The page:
Saturday, October 21, 2017

Book Review: "When We Were Worthy" by Marybeth Mayhew Whalen

Well I was born in a small town
And I live in a small town
Probably die in a small town
Oh, those small communities
All my friends are so small town
My parents live in the same small town

—"Small Town," John Cougar Mellencamp

Marybeth Mayhew Whalen once again shows off her knack for getting inside the scandals and secrets of small-town America in her new novel, When We Were Worthy, and she does so in great soapy fashion.

"In Worthy, truth lived right next door to perception, but they weren't exactly friendly neighbors."

Worthy, Georgia is a small town ruled by football, as many small Southern towns are. "Once football season started, we were more the team than the town." Two beautiful cheerleaders, Brynne and Mary Claire ("MC"), rule the school, making or breaking lives by the amount of attention they pay to others. When they bestow their friendship on two sophomore cheerleaders, Keary and Leah, and encourage them to join the varsity squad, it elevates their social standing, but it also makes the two girls beholden to the seniors and their friends.

One night, after a successful game, the victory spirit of Worthy is cut short, when an accident claims the lives of MC, Brynne, and Keary. The boy who appears to have caused the accident is also from town, and survives, which, in the eyes of many in town, is unfortunate. The town and its residents are thrown for a complete loop—the cheerleaders become the stuff of legend, angels chosen to descend to heaven, and Worthy's citizens are mired in grief, anger, and suspicion.

When We Were Worthy follows four women in the midst of the tragedy—Leah, who should have been in that car with her friends that night, but the reason why she wasn't may be worse than the accident; Marglyn, a grieving mother trying to make sense of it all; Darcy, once one of the town's cheerleaders, but now the mother of the boy responsible for the accident; and Ava, a substitute teacher who moved to Worthy with her husband, who grew up there, and has a secret that, if exposed, could cause many ripples through the town. From many of these women, you get a slightly fully sense of those who died, their good points and their foibles, and their real effect on others in Worthy.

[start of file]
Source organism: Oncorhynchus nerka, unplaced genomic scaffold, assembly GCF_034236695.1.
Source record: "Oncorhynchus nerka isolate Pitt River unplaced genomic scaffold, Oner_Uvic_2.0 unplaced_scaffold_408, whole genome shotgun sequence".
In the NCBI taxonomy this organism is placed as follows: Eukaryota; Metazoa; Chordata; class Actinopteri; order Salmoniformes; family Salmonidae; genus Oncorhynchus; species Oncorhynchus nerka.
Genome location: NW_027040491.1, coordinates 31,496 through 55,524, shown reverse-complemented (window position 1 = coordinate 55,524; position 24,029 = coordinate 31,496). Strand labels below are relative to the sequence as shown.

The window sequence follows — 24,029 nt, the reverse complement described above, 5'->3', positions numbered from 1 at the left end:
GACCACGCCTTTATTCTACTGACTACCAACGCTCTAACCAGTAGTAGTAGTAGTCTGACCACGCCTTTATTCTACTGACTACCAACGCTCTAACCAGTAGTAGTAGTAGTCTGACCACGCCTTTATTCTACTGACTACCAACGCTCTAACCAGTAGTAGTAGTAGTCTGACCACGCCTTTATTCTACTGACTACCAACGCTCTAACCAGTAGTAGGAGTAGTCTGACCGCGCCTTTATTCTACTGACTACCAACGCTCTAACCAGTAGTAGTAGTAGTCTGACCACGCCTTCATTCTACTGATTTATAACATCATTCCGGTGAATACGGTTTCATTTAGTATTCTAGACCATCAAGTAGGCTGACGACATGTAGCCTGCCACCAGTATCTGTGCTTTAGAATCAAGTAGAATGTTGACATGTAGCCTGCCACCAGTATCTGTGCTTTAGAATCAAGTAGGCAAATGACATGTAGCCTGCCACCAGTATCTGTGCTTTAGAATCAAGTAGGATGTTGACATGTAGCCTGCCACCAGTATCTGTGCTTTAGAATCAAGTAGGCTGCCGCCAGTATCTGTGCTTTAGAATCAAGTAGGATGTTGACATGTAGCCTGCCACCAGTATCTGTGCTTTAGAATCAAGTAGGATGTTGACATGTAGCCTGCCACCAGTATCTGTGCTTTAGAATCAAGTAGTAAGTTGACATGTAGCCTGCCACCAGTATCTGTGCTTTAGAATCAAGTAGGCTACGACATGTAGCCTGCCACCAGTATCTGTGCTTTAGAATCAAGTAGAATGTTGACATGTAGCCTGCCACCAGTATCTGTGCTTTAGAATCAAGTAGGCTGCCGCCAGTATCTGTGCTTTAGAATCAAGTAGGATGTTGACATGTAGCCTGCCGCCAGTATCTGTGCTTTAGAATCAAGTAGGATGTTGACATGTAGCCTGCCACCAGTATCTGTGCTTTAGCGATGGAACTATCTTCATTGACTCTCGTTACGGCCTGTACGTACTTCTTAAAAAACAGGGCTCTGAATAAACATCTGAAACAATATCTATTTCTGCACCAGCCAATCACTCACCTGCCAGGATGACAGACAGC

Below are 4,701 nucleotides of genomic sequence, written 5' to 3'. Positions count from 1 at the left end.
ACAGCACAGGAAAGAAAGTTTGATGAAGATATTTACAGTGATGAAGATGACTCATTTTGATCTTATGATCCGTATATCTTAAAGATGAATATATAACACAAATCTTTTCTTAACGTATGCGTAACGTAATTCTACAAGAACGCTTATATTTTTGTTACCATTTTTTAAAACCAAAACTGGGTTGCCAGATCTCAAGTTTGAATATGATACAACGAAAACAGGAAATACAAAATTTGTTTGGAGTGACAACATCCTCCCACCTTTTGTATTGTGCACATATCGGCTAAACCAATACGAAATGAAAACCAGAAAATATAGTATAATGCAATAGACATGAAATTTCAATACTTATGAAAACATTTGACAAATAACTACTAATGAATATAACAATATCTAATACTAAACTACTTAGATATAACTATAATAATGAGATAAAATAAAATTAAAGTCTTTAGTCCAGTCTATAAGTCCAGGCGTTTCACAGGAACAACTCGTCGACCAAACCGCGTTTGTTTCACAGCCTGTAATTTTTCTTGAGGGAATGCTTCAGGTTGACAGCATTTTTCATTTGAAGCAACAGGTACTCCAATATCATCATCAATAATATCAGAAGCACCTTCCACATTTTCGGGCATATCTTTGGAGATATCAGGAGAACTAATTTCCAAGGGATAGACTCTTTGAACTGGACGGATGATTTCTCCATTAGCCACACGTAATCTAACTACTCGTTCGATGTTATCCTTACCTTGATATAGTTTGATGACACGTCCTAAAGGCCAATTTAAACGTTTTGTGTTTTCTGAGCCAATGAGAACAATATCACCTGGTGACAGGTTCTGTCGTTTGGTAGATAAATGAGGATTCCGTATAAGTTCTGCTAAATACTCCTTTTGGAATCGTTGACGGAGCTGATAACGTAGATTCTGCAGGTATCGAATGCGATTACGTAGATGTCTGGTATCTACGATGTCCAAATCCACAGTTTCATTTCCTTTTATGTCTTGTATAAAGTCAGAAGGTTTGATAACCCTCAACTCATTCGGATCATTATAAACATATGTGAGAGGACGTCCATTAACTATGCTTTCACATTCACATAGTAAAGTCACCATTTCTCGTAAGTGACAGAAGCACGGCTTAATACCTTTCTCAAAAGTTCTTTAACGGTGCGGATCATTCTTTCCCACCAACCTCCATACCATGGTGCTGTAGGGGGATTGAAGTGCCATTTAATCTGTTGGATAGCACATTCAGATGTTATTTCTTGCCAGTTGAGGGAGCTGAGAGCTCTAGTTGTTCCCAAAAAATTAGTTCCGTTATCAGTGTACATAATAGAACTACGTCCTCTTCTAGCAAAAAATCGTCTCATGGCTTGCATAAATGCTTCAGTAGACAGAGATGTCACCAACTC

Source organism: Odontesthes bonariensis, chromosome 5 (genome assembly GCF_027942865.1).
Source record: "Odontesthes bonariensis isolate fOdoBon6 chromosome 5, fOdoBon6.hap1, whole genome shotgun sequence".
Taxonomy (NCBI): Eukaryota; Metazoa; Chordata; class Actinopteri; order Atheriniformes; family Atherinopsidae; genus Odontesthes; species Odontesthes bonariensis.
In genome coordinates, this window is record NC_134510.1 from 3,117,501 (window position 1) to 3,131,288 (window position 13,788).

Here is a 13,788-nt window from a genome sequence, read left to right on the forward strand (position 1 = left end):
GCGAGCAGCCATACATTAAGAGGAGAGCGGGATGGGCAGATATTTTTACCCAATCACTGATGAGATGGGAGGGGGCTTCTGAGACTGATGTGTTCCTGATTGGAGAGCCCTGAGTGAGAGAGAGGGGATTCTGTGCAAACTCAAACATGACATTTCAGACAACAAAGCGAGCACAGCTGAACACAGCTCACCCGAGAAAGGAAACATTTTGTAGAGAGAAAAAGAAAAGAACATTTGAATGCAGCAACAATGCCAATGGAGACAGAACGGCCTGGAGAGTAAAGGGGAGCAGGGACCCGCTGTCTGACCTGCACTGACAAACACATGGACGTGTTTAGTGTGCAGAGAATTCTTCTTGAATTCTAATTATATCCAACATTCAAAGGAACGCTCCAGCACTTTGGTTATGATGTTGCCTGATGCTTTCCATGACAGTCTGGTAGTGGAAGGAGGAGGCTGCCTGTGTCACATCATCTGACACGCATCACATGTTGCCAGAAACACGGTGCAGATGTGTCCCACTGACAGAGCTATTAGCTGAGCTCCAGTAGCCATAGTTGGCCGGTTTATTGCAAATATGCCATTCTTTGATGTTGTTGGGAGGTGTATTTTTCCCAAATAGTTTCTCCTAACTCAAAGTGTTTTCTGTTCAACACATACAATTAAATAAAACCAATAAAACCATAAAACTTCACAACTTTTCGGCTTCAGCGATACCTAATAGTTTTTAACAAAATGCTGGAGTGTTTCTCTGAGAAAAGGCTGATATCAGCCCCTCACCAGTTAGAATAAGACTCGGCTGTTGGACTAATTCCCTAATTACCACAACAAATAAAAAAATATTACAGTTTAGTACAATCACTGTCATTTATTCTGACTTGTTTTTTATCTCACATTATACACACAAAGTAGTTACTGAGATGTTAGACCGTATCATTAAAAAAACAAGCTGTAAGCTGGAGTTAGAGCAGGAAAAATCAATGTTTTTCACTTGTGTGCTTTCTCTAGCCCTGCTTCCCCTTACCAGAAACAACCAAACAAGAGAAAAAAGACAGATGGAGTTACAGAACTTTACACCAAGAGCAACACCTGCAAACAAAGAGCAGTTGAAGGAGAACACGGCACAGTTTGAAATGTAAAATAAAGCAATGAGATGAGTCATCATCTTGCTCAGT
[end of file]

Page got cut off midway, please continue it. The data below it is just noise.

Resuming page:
The tension simmers in the town, and you know a powder keg will explode somewhere. Will it be those who threaten to hurt the boy allegedly responsible for the girls' deaths? Will it be the marriage that is barely holding together, or the one which has recently come apart? Will the secrets that have been hidden get exposed, and will the truths come to light? Whalen knows how to keep your attention, giving you just enough to keep reading, and keep wondering what will happen.

This is the second book of Whalen's I've read, and I am again impressed at her ability to create drama without it veering into melodrama, soap opera tension without devolving into camp, and characters that aren't always sympathetic but you can't stop reading about them. Many have compared her to Liane Moriarty (as if more than one author can't seem to occupy this space), and while there is some similarity, Whalen has a style and a talent all her own.

When We Were Worthy isn't a book that makes you think, except perhaps what you might do if faced with the situations some of the characters were. But it is a tremendously entertaining book, one that cements Whalen's storytelling talent. If you like small-town drama, you'll like this one.

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